Bob is overwhelmed by Daniel and his circle: A very handsome, muscular man let us in. As I was introduced to him, any doubts about his gayness were resolved when he cruised me. Plus, there is gay boxing (normal boxing, gay boxers), and Daniel takes Bob out for a banana split.

But Steve, whom Bob describes in phrases like an ugly sneer crossed Steve's face, cannot appreciate the wonder that is Daniel. In fact, he accuses Daniel of being a cult leader. But Bob finally drags Steve to a meeting, where Daniel goes on for pages and pages of gibberish, including Isn't it obvious that male gays are men, with the understanding of women; who understand instinctively that war, violence, and hatred are wrong. Bob is sure this will make Steve see the light. But Steve takes Bob aside and tells him that Daniel reminds him of Charles Manson.

Horrified, Bob runs to Daniel and says, "You won't believe what Steve said about you!"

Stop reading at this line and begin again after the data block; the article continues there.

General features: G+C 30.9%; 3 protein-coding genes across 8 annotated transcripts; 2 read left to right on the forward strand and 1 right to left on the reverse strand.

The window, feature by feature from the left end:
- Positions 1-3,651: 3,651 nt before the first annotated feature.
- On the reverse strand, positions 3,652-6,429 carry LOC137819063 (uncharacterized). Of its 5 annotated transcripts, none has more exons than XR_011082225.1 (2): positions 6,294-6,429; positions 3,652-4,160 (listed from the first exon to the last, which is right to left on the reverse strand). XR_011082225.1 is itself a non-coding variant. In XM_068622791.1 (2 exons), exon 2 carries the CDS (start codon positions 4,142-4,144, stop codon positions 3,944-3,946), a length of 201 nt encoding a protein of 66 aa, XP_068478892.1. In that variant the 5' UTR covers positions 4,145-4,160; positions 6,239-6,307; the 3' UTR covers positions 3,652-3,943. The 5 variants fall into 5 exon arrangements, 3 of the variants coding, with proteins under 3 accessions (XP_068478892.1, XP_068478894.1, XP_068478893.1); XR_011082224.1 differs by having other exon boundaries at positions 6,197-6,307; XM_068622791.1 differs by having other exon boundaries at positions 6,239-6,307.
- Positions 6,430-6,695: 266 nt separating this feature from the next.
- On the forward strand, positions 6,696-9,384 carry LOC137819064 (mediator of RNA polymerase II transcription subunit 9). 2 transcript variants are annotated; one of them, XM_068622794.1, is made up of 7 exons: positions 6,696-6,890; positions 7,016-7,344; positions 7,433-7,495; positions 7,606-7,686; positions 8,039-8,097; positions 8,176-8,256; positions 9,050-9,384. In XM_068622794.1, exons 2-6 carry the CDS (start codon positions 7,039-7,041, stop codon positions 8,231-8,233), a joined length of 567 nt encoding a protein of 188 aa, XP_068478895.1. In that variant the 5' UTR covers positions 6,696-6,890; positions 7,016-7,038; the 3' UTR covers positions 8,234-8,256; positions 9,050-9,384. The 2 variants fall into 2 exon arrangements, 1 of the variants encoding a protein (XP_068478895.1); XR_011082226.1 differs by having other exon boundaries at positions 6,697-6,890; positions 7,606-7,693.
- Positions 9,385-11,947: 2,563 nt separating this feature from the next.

Daniel says, "Did he say I reminded him of Charles Manson?"

Since Daniel wasn't there, this convinces Bob that Daniel is clairvoyant and telepathic, because there is no other way Daniel could have known Steve said that. It does not occur to Bob that perhaps Daniel often reminds people of Charles Manson.

Needless to say, Bob dumps Steve and runs away with the perfect and telepathic Daniel. That was the point when we noticed that the book was coauthored by Ezekiel (who presumabably used to be known as Bob) and... Daniel!

There is a clearly fictional chapter in which Steve later apologizes for not being wise or brave enough to embrace Daniel. Oyce and I think that Steve is now happily working for Google, and he and his handsome live-in lover sometimes do dramatic readings from GiG at dinner parties.